Interior Department Slow To Supply Safety Test Data in Shell Arctic Drilling Case

September 5, 2012

The Interior Department's Bureau of Safety and Environmental Enforcement (BSEE) dragged its heels in supplying information about testing of safety equipment on the Shell Arctic drilling project, prompting a lawsuit by an environmental watchdog group.

Under the federal Freedom of Information Act (FOIA), agencies have 20 working days to respond to information requests. BSEE announced June 27, 2012, that it had tested and approved Shell's capping stack for a planned well in the Chukchi Sea. Richard Steiner, a retired University of Alaska professor, filed a FOIA request July 16, 2012, for the testing data on which BSEE's approval was based. BSEE had subsequently corresponded with Steiner about his eligibility for a fee waiver, but as of August 29 had not said whether it would grant any part of Steiner's FOIA request.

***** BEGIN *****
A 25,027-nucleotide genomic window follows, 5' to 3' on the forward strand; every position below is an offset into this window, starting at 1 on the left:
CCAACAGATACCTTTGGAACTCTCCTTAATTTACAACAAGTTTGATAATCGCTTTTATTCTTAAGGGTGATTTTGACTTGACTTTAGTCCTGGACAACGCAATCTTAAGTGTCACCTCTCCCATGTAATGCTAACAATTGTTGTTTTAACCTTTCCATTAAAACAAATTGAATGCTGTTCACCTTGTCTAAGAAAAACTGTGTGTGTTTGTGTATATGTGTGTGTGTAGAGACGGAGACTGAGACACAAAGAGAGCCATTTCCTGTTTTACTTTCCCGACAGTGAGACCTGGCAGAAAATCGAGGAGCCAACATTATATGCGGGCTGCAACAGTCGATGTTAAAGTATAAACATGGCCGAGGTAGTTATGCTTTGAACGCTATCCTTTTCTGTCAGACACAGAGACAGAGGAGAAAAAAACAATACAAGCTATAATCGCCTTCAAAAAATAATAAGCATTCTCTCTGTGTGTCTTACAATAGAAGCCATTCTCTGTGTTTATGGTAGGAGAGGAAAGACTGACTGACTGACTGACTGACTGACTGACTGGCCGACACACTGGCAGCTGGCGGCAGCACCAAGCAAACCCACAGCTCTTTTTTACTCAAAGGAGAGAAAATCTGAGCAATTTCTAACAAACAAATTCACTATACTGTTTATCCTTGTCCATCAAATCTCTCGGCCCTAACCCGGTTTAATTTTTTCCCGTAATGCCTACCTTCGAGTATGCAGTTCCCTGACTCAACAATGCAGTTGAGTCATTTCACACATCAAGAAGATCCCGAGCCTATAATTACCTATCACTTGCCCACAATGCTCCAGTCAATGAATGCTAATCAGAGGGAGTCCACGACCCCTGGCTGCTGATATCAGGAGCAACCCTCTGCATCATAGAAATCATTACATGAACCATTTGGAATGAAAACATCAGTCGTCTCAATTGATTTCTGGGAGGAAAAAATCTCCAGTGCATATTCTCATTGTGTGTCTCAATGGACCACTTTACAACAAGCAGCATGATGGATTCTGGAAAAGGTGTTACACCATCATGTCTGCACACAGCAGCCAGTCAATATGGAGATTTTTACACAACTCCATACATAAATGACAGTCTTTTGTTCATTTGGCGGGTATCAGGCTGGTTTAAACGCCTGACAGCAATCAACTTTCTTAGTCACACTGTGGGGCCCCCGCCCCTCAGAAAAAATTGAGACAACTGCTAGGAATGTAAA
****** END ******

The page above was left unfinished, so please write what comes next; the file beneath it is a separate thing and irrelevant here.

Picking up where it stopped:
On August 30, Steiner went to court arguing that BSEE had "constructively denied" his request and violated the FOIA by not responding within the 20-day period, and asking the court to order release of the information. Steiner is represented by Public Employees for Environmental Responsibility (PEER).

BSEE responded on August 30, supplying a single document — a one-page set of informal notes describing the tests. It was not clear whether this was the only documentation. PEER called the testing "scant" in a September 5 release, and said the results "should not give the American public much comfort." PEER has not decided on its next step in the suit.